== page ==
|Home | About | Journals | Submit | Contact Us | Français|
Discovering the functional mechanisms of biological systems frequently requires information that challenges the spatial and temporal resolution limits of current experimental techniques. Recent dramatic methodological advances have made all-atom molecular dynamics (MD) simulations an ever more useful partner to experiment because MD simulations capture the atomic resolution behavior of biological systems on timescales spanning 12 orders of magnitude, covering a spatiotemporal domain where experimental characterization is often difficult if not impossible. We present here our perspective on the mechanistic insights that a scientist—in particular, a membrane protein physiologist—might garner by complementing experiments with atomistic MD simulations. Drawing on case studies from our work, we illustrate the diversity of membrane proteins amenable to study by MD and the types of discoveries one can make through simulation. We discuss the strengths and limitations of MD as a tool for physiologists, and we speculate on advances that such simulations may enable in the coming years.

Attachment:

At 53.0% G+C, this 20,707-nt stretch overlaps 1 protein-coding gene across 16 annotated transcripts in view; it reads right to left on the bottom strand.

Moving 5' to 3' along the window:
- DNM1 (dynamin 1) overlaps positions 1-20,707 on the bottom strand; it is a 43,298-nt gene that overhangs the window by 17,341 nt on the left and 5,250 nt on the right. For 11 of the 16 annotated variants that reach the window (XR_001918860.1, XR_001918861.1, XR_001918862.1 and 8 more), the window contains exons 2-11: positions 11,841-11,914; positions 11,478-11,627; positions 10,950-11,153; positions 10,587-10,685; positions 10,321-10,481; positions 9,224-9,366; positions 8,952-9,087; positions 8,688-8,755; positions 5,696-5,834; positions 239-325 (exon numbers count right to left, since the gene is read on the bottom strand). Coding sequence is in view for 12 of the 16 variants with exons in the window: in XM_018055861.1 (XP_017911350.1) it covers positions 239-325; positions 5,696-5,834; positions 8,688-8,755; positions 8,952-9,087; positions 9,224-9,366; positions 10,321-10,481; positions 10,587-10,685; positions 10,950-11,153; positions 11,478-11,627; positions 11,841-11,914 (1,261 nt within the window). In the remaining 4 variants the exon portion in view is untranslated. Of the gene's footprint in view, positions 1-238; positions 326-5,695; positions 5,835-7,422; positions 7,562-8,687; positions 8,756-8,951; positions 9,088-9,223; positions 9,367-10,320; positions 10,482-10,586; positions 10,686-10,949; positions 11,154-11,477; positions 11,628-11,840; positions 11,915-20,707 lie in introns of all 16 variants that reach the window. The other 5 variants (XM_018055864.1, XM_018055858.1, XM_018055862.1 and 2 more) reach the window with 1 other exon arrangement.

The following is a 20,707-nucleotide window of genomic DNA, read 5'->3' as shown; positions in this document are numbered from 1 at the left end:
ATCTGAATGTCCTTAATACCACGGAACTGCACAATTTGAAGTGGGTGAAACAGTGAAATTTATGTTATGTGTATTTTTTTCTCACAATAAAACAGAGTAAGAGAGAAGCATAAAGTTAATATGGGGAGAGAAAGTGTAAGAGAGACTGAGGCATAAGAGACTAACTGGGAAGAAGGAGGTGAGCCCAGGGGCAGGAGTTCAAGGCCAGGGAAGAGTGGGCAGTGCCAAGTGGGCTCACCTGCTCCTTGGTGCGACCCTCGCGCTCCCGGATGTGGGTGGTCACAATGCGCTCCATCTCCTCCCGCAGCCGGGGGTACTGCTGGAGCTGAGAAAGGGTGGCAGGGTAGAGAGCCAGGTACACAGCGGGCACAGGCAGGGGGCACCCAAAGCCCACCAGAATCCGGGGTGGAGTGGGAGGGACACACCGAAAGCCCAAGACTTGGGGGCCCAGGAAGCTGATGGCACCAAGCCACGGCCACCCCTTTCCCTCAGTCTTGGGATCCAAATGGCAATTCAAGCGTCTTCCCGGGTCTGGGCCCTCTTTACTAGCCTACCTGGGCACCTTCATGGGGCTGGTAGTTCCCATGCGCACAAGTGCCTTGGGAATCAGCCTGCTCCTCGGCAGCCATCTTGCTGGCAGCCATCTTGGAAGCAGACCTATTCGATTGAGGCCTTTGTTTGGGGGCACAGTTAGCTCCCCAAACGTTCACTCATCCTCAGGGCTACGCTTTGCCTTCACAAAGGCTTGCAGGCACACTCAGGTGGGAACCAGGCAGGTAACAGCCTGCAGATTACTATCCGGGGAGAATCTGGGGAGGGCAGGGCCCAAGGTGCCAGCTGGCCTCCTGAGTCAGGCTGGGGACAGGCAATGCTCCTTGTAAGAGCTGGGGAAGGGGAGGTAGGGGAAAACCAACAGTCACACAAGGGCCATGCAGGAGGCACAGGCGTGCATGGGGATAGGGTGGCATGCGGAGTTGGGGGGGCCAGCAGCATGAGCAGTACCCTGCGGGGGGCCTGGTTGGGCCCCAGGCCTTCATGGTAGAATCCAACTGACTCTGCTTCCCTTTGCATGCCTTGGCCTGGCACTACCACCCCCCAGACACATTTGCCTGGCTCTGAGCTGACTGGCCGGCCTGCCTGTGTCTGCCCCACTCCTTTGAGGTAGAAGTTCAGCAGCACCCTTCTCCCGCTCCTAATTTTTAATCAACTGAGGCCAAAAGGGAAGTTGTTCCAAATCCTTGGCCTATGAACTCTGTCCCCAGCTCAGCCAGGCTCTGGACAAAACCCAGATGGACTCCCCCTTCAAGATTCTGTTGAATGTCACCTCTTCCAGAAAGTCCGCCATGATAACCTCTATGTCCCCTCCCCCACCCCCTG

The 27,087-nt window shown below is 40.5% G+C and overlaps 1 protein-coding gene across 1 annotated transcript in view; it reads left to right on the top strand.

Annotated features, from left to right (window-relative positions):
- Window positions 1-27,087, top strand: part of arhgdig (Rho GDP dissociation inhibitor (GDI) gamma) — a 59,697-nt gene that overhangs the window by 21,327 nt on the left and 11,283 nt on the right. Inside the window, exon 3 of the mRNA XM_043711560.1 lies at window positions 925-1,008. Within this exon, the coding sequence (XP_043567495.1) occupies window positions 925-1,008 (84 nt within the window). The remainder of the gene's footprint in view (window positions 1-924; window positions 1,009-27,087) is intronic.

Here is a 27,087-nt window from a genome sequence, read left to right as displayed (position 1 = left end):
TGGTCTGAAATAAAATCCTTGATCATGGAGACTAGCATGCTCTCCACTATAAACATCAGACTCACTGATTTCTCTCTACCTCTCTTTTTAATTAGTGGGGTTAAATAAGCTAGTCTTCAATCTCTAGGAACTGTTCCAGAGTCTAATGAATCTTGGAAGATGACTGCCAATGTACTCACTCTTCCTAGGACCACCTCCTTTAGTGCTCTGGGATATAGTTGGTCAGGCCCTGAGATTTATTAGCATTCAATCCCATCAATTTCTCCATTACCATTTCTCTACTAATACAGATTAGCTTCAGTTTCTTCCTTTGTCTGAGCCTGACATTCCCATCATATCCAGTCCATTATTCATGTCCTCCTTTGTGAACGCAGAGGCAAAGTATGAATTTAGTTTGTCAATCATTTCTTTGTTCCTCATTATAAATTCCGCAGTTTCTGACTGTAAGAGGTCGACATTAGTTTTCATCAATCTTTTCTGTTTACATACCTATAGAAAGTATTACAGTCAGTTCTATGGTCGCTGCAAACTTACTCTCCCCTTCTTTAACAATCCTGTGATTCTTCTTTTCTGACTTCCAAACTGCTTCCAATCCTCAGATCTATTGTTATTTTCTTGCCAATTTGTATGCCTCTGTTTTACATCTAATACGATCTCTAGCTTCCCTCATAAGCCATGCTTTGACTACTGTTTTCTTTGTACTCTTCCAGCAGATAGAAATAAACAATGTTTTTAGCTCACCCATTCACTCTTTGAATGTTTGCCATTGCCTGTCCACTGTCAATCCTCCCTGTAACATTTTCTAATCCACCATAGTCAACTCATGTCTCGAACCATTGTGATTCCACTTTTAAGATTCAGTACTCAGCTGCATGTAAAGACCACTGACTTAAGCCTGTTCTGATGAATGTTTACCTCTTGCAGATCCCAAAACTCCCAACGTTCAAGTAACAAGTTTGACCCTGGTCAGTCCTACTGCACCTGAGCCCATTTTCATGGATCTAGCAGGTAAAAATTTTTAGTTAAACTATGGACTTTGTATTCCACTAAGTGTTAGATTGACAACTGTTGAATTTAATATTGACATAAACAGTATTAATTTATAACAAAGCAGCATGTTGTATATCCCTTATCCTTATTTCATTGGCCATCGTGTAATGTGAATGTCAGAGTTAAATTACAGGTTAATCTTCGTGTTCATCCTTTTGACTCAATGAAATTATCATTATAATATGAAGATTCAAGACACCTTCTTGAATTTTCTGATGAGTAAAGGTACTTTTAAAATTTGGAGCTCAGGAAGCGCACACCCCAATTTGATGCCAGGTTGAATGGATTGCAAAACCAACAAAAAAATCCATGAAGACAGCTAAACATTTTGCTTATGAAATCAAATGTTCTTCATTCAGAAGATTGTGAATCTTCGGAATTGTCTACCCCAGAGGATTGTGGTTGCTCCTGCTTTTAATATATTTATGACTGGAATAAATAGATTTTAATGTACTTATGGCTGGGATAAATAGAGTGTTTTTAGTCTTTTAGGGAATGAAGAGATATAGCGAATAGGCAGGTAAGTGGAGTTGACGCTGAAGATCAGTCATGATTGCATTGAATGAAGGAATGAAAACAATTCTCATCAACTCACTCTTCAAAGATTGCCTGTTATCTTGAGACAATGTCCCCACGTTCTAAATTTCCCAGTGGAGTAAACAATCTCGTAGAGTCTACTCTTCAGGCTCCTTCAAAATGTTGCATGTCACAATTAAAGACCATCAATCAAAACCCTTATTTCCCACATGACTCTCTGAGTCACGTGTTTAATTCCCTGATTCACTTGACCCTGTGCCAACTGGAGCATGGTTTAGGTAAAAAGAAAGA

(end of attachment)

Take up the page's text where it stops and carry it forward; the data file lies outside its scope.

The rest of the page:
What might a physiologist gain by supplementing the usual experimental tools—cell lines, patch clamp rig, spectrometers, and the like—with atomistic MD simulations? Foremost is the ability to probe the biological system of interest, which may be anything from an individual protein to a large biological assembly, across a very broad range of timescales at high spatial resolution (Fig. 1). An all-atom MD simulation typically comprises thousands to millions of individual atoms representing, for example, all the atoms of a membrane protein and of the surrounding lipid bilayer and water bath (Fig. 2). The simulation progresses in a series of short, discrete time steps; the force on each atom is computed at each time step, and the position and velocity of each atom are then updated according to Newton’s laws of motion. Each atom in the system under study is thus followed intimately: its position in space, relative to all the other atoms, is known at all times during the simulation. This exquisite spatial resolution is accompanied by the unique ability to observe atomic motion over an extremely broad range of timescales—12 orders of magnitude—from ~1 femtosecond (10−15 s), less than the time it takes for a chemical bond to vibrate, to >1 ms (10−3 s), the time it takes for some proteins to fold, for a substrate to be actively transported across a membrane, or for an action potential to be initiated by the opening of voltage-gated sodium channels. MD simulations thus allow access to a spatiotemporal domain that is difficult to probe experimentally (Fig. 1). Simulations can be particularly valuable for membrane proteins, for which experimental characterization of structural dynamics tends to be challenging.